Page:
Five months worth of convictions, pleas, orders, and other adjudications on criminal and civil matters could be tossed out in Effingham County State Court over the legitimacy of the state court judges.
That’s what at least one defendant in Effingham County State Court contends based on how those judges attained the positions in the first place.
The contentions, which are seemingly supported by state law, suggest that the cases heard in the court since January 2022 were not heard before a judge who was lawfully -by state statute or constitutional standards – presiding over the proceedings.
Longtime Effingham County State Court Judge Ronald (Ronnie) Thompson made the short list of contenders for appointment to the Superior Court in the Ogeechee Judicial Circuit after the legislature created a fourth seat for the four-county circuit encompassing Bulloch, Effingham, Jenkins, and Screven counties.
Just before his departure, Thompson signed a Standing Order appointing three individuals as ‘pro tem’ state court judges. State law permits a state court judge to appoint pro tem judges for temporary absences for matters such as illness, vacation, etc. The pro tem appointments follow the duly elected state court judge for either the term of the order or, in the event of a standing order, until the state court judge vacates his/her office.
Under Georgia law, when Thompson was sworn in by Governor Kemp, he left a vacancy in the State Court, which is an elected position. At that time, Governor Kemp could have appointed someone to serve as the State Court Judge for a two-year term, before returning the decision back to the voters, but such a process was not initiated prior to qualifying opened for the May 24th primary election.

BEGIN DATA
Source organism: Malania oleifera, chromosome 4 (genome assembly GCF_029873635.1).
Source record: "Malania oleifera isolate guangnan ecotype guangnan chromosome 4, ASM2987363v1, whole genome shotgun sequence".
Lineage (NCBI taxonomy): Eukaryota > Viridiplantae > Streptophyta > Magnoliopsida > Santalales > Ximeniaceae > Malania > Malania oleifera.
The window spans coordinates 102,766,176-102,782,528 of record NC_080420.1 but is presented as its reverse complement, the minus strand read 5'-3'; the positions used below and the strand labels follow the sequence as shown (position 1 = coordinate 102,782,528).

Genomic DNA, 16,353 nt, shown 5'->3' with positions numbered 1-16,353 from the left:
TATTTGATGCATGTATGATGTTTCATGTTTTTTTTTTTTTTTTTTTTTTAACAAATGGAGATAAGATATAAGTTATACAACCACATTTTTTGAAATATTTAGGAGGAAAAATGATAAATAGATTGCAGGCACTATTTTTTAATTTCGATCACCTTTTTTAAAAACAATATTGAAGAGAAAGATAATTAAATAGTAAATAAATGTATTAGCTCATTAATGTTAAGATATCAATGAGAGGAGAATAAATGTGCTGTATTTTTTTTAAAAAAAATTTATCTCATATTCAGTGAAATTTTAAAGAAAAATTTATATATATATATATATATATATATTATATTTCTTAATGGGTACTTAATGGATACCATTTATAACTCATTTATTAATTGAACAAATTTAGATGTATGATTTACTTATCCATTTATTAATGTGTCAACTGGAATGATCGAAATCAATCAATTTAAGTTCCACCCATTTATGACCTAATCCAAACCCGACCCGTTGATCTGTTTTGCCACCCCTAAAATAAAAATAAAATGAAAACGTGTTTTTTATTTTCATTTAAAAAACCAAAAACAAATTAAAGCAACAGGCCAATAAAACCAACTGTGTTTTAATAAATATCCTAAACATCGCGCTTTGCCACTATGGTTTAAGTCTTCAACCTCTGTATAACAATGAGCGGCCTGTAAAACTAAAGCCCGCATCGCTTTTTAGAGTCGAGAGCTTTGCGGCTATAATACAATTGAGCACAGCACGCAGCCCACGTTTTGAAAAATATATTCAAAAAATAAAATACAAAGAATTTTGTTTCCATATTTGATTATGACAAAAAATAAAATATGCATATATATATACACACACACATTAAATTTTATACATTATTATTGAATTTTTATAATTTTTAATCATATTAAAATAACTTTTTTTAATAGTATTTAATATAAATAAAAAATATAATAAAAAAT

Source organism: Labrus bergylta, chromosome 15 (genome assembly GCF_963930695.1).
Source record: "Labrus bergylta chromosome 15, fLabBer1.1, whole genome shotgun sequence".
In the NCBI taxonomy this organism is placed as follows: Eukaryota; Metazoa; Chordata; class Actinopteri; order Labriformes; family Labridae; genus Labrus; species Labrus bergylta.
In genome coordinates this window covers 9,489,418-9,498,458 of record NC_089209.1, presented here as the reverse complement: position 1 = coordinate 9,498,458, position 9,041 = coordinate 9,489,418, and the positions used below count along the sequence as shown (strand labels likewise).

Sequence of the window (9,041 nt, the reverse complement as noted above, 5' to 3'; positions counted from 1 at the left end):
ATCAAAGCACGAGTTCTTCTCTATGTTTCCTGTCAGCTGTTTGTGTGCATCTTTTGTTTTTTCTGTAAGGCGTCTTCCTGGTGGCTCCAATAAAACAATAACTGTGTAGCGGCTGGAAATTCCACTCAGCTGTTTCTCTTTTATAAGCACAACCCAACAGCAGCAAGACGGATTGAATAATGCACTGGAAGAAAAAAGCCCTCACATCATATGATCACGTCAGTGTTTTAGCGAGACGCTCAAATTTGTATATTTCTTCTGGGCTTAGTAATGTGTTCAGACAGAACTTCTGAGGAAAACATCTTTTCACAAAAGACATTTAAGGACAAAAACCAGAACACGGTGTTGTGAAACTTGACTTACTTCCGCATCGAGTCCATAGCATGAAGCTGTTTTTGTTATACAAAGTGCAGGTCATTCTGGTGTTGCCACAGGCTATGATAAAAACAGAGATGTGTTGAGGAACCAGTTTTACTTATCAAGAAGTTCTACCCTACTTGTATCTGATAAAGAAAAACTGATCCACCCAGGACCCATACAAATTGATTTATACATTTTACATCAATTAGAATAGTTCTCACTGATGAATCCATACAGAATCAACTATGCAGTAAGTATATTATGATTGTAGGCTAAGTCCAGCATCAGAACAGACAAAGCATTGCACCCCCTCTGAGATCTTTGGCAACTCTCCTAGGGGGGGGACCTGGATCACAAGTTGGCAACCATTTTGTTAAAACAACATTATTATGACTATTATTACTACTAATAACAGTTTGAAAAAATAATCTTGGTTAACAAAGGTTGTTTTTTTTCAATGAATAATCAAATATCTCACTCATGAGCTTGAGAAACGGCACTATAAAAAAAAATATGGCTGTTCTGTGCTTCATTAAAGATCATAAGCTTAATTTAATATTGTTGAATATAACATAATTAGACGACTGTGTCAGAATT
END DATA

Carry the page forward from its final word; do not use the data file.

In the interim, the pro tem judges appointed by Thompson have continued to serve as state court judges. One pro tem judge, Stephen Sims, qualified in the election to fill the vacancy for a full four-year term, but ultimately, Effingham County voters decided 56.78% to 43.22% to elect Steve Yekel as the next State Court Judge.
Yekel’s four-year term in office will not begin, however, until January 1, 2023.
Mid-December 2021, word spread that Judge Thompson would be elevated to the Superior Court bench by appointment by Governor Brian Kemp.
December 7, 2021 – Judge Thompson appoints Melissa Calhoun as a pro tem Judge in State Court.
On December 31, 2021, Judge Thompson made a Request for Judicial Assistance from the City of Springfield where Judge Grady K. Reddick is the municipal court judge.
January 7, 2022 – Official news is released that Governor Brian Kemp has appointed Thompson to serve as the Ogeechee Judicial Circuit’s 4th Superior Court judge.
January 11, 2022 – The Statesboro Herald reports that Thompson told a reporter that since his (Thompson’s) term expires at the end of 2022, ‘the governor will probably appoint someone to serve out the year, and candidates can qualify to seek a full term.’
On January 12, 2022, Judge Grady K. Reddick accepted the request for judicial assistance, listing himself as the chief judge and both Donald Sheppard and Stephen Sims as pro tem judges. Records from the City of Springfield show that Sheppard was previously appointed to be a pro tem judge in municipal court, but Sims was appointed pro tem in municipal court on January 11, 2022 one day before Thompson’s order was signed the serving pro tem, but that Sims was only made a pro tem judge in the municipal court of Springfield one day prior – on January 11, 2022.